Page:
From Ohio History Central
The Ohio Women's Rights Association was an early women's rights association in Ohio.
After the Seneca Falls Convention in New York in 1848, Ohio women became more and more interested in the subject of women's rights. A number of conferences met in the years that followed. In 1852, a number of people met in Massillon, Ohio, at the Womens Rights Convention. Participants voted to establish the Ohio Women's Rights Association, which held its first statewide meeting in Ravenna on May 25, 1853. Anyone who was "interested in equal rights for all human beings in all endeavors" was invited to join the organization. Caroline Severance was elected president of the convention of 1853. Those people who attended this meeting helped to draft a petition to the state legislature, requesting legislation that would grant women more rights. Severance presented the draft to the Ohio Senate on April 1, 1854.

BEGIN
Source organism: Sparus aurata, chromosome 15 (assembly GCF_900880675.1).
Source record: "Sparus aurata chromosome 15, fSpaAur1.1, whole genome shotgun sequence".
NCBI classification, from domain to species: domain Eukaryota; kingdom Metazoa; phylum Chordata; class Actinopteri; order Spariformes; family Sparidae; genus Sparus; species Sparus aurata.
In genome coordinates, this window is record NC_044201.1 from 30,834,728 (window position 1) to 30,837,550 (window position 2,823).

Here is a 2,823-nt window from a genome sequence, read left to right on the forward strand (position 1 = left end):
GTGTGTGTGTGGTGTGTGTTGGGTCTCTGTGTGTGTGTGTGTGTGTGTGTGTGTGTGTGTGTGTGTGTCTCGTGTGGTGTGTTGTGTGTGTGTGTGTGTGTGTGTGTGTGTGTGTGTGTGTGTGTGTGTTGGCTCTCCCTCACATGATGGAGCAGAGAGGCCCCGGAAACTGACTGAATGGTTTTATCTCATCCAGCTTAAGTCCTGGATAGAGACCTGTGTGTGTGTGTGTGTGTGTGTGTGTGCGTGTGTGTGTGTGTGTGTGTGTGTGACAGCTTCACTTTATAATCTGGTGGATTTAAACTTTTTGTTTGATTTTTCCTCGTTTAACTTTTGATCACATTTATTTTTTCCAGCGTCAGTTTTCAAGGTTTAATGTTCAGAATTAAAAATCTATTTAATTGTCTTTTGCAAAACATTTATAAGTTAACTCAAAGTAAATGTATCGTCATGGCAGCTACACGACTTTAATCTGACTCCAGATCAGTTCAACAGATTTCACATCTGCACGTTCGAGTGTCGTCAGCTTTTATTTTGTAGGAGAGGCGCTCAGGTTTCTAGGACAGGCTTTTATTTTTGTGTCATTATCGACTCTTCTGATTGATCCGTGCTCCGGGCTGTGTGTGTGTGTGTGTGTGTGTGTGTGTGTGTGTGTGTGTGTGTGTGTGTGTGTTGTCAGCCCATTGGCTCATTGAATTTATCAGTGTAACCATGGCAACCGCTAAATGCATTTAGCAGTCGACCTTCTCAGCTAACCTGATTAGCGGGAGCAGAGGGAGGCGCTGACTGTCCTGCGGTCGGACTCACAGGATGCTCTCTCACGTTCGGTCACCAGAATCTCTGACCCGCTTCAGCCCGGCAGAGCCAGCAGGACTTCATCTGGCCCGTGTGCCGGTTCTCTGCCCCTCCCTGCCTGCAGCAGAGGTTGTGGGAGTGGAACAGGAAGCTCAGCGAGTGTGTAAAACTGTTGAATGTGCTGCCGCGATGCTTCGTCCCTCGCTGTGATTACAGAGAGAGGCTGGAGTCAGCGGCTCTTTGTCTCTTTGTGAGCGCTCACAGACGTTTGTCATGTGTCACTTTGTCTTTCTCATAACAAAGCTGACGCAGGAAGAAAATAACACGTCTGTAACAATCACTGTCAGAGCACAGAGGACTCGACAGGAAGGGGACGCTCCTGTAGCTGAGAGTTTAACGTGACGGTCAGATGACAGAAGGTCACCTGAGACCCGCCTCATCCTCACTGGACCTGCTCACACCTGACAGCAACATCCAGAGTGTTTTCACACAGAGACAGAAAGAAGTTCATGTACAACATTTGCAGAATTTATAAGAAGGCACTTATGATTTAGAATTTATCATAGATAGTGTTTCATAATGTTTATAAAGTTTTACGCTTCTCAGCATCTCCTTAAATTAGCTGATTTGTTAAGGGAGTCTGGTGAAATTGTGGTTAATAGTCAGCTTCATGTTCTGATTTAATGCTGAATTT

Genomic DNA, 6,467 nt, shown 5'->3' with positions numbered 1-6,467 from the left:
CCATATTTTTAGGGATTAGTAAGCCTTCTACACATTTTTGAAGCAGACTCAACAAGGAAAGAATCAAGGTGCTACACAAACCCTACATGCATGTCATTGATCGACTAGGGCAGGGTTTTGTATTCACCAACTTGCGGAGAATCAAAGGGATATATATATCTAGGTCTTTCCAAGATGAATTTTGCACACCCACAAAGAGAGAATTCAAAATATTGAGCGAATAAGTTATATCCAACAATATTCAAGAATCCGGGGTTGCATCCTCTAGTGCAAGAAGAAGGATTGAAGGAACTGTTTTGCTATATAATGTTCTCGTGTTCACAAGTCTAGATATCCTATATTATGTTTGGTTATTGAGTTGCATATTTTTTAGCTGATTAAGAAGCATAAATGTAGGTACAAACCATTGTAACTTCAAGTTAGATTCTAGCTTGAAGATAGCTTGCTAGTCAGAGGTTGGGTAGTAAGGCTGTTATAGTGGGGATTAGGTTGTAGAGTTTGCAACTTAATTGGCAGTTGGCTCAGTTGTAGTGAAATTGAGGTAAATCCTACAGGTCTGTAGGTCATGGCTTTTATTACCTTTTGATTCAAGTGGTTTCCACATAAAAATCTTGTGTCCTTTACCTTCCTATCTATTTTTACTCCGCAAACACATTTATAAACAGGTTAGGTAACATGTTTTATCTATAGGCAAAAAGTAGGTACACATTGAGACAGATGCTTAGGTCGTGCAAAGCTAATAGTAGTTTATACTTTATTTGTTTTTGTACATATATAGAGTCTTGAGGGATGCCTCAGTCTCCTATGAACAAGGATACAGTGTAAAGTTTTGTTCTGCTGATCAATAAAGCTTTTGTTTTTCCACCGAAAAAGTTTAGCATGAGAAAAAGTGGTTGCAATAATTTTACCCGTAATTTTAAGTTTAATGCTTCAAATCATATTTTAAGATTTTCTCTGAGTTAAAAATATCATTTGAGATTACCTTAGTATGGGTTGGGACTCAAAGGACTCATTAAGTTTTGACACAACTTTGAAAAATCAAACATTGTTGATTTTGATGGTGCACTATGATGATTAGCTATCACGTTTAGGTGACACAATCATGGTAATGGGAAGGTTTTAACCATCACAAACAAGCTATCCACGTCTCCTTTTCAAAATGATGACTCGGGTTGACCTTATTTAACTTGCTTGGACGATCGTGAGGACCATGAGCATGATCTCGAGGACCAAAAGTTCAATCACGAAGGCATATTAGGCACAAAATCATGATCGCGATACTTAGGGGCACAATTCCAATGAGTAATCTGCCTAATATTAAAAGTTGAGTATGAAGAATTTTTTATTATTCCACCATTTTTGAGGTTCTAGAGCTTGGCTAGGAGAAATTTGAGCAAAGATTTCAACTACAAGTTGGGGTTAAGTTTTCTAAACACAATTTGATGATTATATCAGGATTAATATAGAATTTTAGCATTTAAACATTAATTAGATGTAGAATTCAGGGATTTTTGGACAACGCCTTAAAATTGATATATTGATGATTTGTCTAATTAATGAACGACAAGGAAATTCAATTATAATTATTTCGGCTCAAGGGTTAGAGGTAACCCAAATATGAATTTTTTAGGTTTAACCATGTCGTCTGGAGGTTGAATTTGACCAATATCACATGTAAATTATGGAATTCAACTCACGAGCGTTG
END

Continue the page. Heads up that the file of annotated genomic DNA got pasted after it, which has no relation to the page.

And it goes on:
The efforts of these Ohio women were similar to those of women in other states. Although Ohio women were becoming more organized and vocal in their demands for improved rights, they did not achieve any significant legal success during the years before the Civil War. As the war loomed ever closer, abolitionism took away some of the focus on women's issues. Once the war was over and women recognized that they would not benefit from the Fourteenth Amendment and the Fifteenth Amendments to the United States Constitution, they began to reorganize and push for the right to vote. Despite little advancement in the early years of the women's rights movement, women and their supporters continued to seek equality with men.
- Benedict, Michael Les, and John F. Winkler. The History of Ohio Law. Athens: Ohio University Press, 2004.
- Geary, Linda L. Balanced in the Wind: A Biography of Betsey Mix Cowles. Cranbury, NJ: Associated University Presses, 1989.